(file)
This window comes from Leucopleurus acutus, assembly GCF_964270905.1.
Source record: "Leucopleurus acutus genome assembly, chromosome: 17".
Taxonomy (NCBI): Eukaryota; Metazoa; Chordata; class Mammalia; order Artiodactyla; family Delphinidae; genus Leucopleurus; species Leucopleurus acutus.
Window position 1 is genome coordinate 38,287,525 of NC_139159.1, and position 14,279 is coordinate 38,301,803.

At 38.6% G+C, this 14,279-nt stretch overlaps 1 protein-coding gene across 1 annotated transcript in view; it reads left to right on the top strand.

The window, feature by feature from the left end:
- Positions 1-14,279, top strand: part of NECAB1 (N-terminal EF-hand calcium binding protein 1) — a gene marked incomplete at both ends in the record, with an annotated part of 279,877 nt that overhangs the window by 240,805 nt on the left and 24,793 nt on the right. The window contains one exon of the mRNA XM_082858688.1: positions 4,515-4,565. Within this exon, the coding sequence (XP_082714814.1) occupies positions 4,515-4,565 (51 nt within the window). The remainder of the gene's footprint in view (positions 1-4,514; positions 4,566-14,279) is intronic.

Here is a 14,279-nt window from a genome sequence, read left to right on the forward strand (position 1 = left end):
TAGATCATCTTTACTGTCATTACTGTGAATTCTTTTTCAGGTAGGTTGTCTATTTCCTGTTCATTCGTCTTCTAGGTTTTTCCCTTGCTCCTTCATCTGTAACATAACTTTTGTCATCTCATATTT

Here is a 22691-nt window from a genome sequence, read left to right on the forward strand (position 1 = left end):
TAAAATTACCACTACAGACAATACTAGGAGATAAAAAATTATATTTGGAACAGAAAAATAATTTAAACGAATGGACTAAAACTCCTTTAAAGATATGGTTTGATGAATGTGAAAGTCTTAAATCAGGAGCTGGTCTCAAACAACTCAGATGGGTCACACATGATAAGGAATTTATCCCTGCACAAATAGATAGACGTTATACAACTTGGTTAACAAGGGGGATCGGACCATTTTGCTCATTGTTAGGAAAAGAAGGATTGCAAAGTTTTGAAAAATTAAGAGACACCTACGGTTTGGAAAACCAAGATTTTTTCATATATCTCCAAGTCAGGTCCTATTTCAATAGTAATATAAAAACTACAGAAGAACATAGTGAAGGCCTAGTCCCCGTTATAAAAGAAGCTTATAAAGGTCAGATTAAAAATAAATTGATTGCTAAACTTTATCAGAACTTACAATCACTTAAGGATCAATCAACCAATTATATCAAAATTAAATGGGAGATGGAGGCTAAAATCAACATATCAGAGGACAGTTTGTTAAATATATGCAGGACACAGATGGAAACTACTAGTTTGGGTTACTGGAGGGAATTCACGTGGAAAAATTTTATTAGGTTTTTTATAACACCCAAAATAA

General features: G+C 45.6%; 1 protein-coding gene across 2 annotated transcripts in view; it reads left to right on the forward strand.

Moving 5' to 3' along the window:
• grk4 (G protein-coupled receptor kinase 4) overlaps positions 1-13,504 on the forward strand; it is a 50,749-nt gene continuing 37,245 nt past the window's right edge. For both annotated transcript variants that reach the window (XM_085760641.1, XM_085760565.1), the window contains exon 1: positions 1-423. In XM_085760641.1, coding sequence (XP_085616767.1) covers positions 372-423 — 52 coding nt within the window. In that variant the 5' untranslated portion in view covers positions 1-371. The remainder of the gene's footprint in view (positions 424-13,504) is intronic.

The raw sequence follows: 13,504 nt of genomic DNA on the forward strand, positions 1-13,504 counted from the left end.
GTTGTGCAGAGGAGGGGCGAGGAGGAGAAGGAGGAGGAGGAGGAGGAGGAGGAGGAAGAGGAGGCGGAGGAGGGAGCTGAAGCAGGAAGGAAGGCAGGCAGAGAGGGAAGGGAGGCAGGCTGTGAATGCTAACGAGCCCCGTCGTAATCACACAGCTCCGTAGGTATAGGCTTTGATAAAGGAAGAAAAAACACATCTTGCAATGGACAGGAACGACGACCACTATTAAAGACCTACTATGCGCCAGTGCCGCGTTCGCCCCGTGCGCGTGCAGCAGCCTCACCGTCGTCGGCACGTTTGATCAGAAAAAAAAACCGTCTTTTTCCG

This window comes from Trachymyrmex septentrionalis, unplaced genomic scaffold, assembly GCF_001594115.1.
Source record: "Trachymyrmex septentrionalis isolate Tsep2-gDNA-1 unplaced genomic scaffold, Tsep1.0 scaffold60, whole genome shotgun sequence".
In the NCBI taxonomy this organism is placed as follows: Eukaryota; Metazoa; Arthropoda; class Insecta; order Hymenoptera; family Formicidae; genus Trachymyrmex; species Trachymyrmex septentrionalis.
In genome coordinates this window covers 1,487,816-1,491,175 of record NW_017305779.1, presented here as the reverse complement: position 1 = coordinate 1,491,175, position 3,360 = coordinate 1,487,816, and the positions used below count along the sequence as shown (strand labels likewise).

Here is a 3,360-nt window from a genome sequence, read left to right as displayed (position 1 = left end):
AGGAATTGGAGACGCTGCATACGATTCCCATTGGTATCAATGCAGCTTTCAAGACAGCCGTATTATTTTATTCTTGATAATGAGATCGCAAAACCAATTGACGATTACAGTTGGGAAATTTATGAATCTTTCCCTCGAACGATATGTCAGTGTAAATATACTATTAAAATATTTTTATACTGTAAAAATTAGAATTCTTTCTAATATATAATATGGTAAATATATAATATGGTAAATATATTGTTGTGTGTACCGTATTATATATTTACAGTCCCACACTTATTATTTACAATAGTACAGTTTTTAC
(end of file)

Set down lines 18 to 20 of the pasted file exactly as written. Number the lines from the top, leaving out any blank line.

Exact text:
Source record: "Trachymyrmex septentrionalis isolate Tsep2-gDNA-1 unplaced genomic scaffold, Tsep1.0 scaffold60, whole genome shotgun sequence".
In the NCBI taxonomy this organism is placed as follows: Eukaryota; Metazoa; Arthropoda; class Insecta; order Hymenoptera; family Formicidae; genus Trachymyrmex; species Trachymyrmex septentrionalis.
In genome coordinates this window covers 1,487,816-1,491,175 of record NW_017305779.1, presented here as the reverse complement: position 1 = coordinate 1,491,175, position 3,360 = coordinate 1,487,816, and the positions used below count along the sequence as shown (strand labels likewise).